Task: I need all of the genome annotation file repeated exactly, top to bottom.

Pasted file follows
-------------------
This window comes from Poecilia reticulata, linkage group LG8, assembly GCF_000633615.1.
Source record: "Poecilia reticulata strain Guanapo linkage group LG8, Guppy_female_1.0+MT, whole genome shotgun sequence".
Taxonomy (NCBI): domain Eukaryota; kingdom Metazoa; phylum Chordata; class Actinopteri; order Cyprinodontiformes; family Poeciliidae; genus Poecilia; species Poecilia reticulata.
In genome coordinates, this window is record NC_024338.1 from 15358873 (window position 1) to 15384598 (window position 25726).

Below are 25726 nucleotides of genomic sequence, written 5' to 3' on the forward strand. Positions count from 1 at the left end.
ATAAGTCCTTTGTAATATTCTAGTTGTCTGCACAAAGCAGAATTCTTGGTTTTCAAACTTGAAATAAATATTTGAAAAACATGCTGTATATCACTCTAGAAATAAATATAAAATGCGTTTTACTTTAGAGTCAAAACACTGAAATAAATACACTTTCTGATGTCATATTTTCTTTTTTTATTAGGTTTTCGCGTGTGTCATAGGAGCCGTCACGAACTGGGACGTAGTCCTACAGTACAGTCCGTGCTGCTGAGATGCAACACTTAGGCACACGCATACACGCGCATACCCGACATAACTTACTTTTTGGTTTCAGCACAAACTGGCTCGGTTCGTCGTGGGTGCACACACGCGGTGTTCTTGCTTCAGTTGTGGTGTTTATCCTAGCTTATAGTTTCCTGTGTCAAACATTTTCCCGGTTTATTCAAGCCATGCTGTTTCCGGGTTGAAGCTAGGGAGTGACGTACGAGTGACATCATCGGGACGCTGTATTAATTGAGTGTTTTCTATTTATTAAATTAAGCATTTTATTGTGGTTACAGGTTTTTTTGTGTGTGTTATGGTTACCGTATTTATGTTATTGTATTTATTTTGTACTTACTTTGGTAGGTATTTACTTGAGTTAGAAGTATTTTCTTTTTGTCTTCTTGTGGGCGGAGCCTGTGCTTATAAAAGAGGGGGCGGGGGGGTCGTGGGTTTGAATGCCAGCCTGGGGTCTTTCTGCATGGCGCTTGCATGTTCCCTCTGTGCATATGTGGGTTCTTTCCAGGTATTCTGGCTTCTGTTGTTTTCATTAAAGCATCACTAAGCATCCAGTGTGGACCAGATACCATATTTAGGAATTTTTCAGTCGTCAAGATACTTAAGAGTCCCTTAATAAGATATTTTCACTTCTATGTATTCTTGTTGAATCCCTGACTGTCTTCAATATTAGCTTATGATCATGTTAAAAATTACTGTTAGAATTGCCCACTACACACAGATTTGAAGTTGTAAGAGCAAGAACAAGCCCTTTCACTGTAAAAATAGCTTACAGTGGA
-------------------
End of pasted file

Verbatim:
This window comes from Poecilia reticulata, linkage group LG8, assembly GCF_000633615.1.
Source record: "Poecilia reticulata strain Guanapo linkage group LG8, Guppy_female_1.0+MT, whole genome shotgun sequence".
Taxonomy (NCBI): domain Eukaryota; kingdom Metazoa; phylum Chordata; class Actinopteri; order Cyprinodontiformes; family Poeciliidae; genus Poecilia; species Poecilia reticulata.
In genome coordinates, this window is record NC_024338.1 from 15358873 (window position 1) to 15384598 (window position 25726).

Below are 25726 nucleotides of genomic sequence, written 5' to 3' on the forward strand. Positions count from 1 at the left end.
ATAAGTCCTTTGTAATATTCTAGTTGTCTGCACAAAGCAGAATTCTTGGTTTTCAAACTTGAAATAAATATTTGAAAAACATGCTGTATATCACTCTAGAAATAAATATAAAATGCGTTTTACTTTAGAGTCAAAACACTGAAATAAATACACTTTCTGATGTCATATTTTCTTTTTTTATTAGGTTTTCGCGTGTGTCATAGGAGCCGTCACGAACTGGGACGTAGTCCTACAGTACAGTCCGTGCTGCTGAGATGCAACACTTAGGCACACGCATACACGCGCATACCCGACATAACTTACTTTTTGGTTTCAGCACAAACTGGCTCGGTTCGTCGTGGGTGCACACACGCGGTGTTCTTGCTTCAGTTGTGGTGTTTATCCTAGCTTATAGTTTCCTGTGTCAAACATTTTCCCGGTTTATTCAAGCCATGCTGTTTCCGGGTTGAAGCTAGGGAGTGACGTACGAGTGACATCATCGGGACGCTGTATTAATTGAGTGTTTTCTATTTATTAAATTAAGCATTTTATTGTGGTTACAGGTTTTTTTGTGTGTGTTATGGTTACCGTATTTATGTTATTGTATTTATTTTGTACTTACTTTGGTAGGTATTTACTTGAGTTAGAAGTATTTTCTTTTTGTCTTCTTGTGGGCGGAGCCTGTGCTTATAAAAGAGGGGGCGGGGGGGTCGTGGGTTTGAATGCCAGCCTGGGGTCTTTCTGCATGGCGCTTGCATGTTCCCTCTGTGCATATGTGGGTTCTTTCCAGGTATTCTGGCTTCTGTTGTTTTCATTAAAGCATCACTAAGCATCCAGTGTGGACCAGATACCATATTTAGGAATTTTTCAGTCGTCAAGATACTTAAGAGTCCCTTAATAAGATATTTTCACTTCTATGTATTCTTGTTGAATCCCTGACTGTCTTCAATATTAGCTTATGATCATGTTAAAAATTACTGTTAGAATTGCCCACTACACACAGATTTGAAGTTGTAAGAGCAAGAACAAGCCCTTTCACTGTAAAAATAGCTTACAGTGGA